After a years-long lobby and multiple attempts at legalization, marijuana advocates, activists, and voters finally passed recreational marijuana legalization in Nevada. What the legalization of recreational marijuana and the launch of July 7, 2017, sales means for medical and recreational marijuana smokers who will be spending time in any recreational marijuana dispensary.
As of January 8, 2017, adults over the age 21 can legally possess and purchase up to an ounce of marijuana flower and an eighth of marijuana concentrate at a time, for recreational use. Medical marijuana patients are able to purchase at 18 (with a valid doctor’s recommendation and medical marijuana card) and can buy up to 2.5 ounces of ‘useable’ cannabis within a two-week period.
Per Nevada state law, ‘useable’ cannabis includes:
Any adult who is 21 or older, or who has a valid state-issued medical marijuana card can buy cannabis at a medical marijuana dispensary. Out-of-state cards are accepted, and minors who have been approved for a medical marijuana prescription can also purchase their medication from a dispensary as long as a parent or guardian is there to sign a “Minor Release Form.” Parents or guardians will also need to confirm their position as caregiver for the minor as well.
Although the state declared permanent the emergency rules put into place after recreational marijuana legalization, Nevada marijuana dispensaries are still working with regulators to finetune the set of regulations and procedures surrounding recreational marijuana to ensure the continued safety of cannabis consumers in Sin City and Greater Nevada.
Those with a valid medical license can buy up to two and a half ounces of marijuana flower or concentrate within a two-week period. Keep in mind that these weights are based on the total weight of cannabinoids in each kind of product and that the state tracks purchases in real time to prevent patients from tricking the system by going to different dispensaries.
As of January 2018, legal recreational marijuana consumption is still for private use only. It is illegal to smoke in public and doing so will result in a ticket, a fine, or both. Fortunately, the state and industry leaders have been proactive in solving this issue, and continue to do so in 2018.
By working together with leaders in the local industry, state representatives, medical marijuana advocates, and leaders in the community, the Silver State successfully streamlined a licensing process for recreational marijuana sale and use that not even California and Colorado can compete with.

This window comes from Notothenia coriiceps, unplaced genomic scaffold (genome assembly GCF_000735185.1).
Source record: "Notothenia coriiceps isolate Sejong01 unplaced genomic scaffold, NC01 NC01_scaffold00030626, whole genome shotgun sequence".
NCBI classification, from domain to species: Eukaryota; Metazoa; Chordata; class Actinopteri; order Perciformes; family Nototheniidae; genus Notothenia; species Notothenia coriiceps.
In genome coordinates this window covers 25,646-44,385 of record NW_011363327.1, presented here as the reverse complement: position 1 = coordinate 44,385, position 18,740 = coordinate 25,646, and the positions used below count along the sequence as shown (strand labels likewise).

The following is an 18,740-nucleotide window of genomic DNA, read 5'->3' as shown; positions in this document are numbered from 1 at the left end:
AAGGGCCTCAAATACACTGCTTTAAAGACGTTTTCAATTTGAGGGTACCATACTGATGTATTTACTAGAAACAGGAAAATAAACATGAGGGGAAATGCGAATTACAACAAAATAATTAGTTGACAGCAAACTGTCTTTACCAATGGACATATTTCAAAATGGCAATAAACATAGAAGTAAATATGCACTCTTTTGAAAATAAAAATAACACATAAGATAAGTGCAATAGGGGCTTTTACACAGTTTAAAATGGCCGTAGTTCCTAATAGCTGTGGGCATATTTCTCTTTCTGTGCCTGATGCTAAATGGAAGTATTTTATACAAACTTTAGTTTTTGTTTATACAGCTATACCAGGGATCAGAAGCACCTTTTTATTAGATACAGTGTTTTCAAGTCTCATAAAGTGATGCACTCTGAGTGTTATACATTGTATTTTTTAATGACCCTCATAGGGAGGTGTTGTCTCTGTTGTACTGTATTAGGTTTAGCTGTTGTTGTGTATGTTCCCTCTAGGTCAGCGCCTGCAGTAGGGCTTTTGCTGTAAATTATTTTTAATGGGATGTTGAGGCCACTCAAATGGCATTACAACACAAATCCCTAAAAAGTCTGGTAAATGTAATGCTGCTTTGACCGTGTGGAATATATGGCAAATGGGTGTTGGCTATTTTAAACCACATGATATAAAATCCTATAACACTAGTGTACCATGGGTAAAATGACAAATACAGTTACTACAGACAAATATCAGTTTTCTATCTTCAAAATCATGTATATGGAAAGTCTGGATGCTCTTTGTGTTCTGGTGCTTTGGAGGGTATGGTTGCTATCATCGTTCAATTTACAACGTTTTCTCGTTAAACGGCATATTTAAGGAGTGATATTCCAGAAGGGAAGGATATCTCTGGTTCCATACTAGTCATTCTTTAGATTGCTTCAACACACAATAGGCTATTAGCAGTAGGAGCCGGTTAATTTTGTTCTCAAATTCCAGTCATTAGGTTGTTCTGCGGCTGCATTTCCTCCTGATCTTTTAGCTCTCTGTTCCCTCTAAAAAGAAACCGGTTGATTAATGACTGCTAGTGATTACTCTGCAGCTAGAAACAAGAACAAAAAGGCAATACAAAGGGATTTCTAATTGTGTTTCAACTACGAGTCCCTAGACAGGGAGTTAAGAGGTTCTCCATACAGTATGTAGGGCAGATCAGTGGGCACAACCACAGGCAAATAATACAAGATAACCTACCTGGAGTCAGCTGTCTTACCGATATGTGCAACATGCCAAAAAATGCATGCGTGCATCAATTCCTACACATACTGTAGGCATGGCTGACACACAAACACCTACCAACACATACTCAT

Even with the launch of the California recreational marijuana market, the cannabis industry in Nevada has continued to accomplish incredible growth; with Nevada lawmakers rallying in the New Year to protect the cannabis industry, despite the most recent attacks on the community by the current US Attorney General.
As of May 2017, more than a dozen different bills regarding the use and sale of recreational marijuana in Nevada had been proposed or are under review by the state assembly. Although the laws cover everything from revisions of previously prohibited actions involving the use of marijuana to the taxation of the cannabis industry, there are two bills concerning the sale and consumption of recreational marijuana that recreational consumers should know about.
Before the introduction of Senate Bill 302 to the state’s judiciary committee, smokers of recreational marijuana were caught in a catch 22. While they could legally possess up to an ounce of marijuana without fear of legal persecution, without a state-issued medical license, it is illegal to purchase marijuana in the state.
Furthermore, it is also in violation of both state and federal laws to travel across state lines with their flower or marijuana concentrates. Fortunately, SB302 not only provides for an ‘early start’ program for recreational marijuana sales, but it also establishes the foundation for Nevada’s approach to taxing and governing the state’s recreational marijuana industry.
In early May 2017, state representatives from a joint meeting of the Senate committees responsible for the regulation of the newly legal recreational marijuana industry made good on their promises that recreational marijuana sales would begin as early as July 1, 2017. At that time, those medical marijuana facilities who submitted their applications for recreational sales and are approved by the state will be able to sell marijuana to both medical and recreational pot smokers who are 21 or older.
To be approved by the state for recreational sale, dispensaries grow, and other cannabis industry businesses must be deemed “in good standing” by the state and must have paid their taxes by or at the time of their application. May 30th was the last day to submit these applications, and the state has yet to review and approve them at this time. (Keep up with our marijuana blog to get more recreational marijuana legalization updates as they come!)